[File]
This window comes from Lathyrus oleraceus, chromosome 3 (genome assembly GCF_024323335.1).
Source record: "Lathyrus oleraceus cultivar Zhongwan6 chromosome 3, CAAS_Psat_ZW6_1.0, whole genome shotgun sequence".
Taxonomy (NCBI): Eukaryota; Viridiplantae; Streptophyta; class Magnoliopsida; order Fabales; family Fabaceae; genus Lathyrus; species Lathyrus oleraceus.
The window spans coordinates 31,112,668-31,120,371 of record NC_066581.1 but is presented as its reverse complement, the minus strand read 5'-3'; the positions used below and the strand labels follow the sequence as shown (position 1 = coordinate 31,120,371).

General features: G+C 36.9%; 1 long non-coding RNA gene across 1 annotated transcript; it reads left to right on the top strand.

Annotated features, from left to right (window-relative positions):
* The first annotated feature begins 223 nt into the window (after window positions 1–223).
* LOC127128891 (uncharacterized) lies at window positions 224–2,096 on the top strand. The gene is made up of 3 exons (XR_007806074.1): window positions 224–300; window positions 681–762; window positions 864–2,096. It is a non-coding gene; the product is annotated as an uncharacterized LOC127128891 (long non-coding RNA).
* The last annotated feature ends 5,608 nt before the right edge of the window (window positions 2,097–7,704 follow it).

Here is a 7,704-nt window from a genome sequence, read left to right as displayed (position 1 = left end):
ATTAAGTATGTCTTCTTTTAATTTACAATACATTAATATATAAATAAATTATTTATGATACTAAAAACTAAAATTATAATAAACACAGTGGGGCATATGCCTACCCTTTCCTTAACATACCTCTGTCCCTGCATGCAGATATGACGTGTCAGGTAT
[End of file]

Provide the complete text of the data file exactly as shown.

This window comes from Lathyrus oleraceus, chromosome 3 (genome assembly GCF_024323335.1).
Source record: "Lathyrus oleraceus cultivar Zhongwan6 chromosome 3, CAAS_Psat_ZW6_1.0, whole genome shotgun sequence".
Taxonomy (NCBI): Eukaryota; Viridiplantae; Streptophyta; class Magnoliopsida; order Fabales; family Fabaceae; genus Lathyrus; species Lathyrus oleraceus.
The window spans coordinates 31,112,668-31,120,371 of record NC_066581.1 but is presented as its reverse complement, the minus strand read 5'-3'; the positions used below and the strand labels follow the sequence as shown (position 1 = coordinate 31,120,371).

General features: G+C 36.9%; 1 long non-coding RNA gene across 1 annotated transcript; it reads left to right on the top strand.

Annotated features, from left to right (window-relative positions):
* The first annotated feature begins 223 nt into the window (after window positions 1–223).
* LOC127128891 (uncharacterized) lies at window positions 224–2,096 on the top strand. The gene is made up of 3 exons (XR_007806074.1): window positions 224–300; window positions 681–762; window positions 864–2,096. It is a non-coding gene; the product is annotated as an uncharacterized LOC127128891 (long non-coding RNA).
* The last annotated feature ends 5,608 nt before the right edge of the window (window positions 2,097–7,704 follow it).

Here is a 7,704-nt window from a genome sequence, read left to right as displayed (position 1 = left end):
ATTAAGTATGTCTTCTTTTAATTTACAATACATTAATATATAAATAAATTATTTATGATACTAAAAACTAAAATTATAATAAACACAGTGGGGCATATGCCTACCCTTTCCTTAACATACCTCTGTCCCTGCATGCAGATATGACGTGTCAGGTAT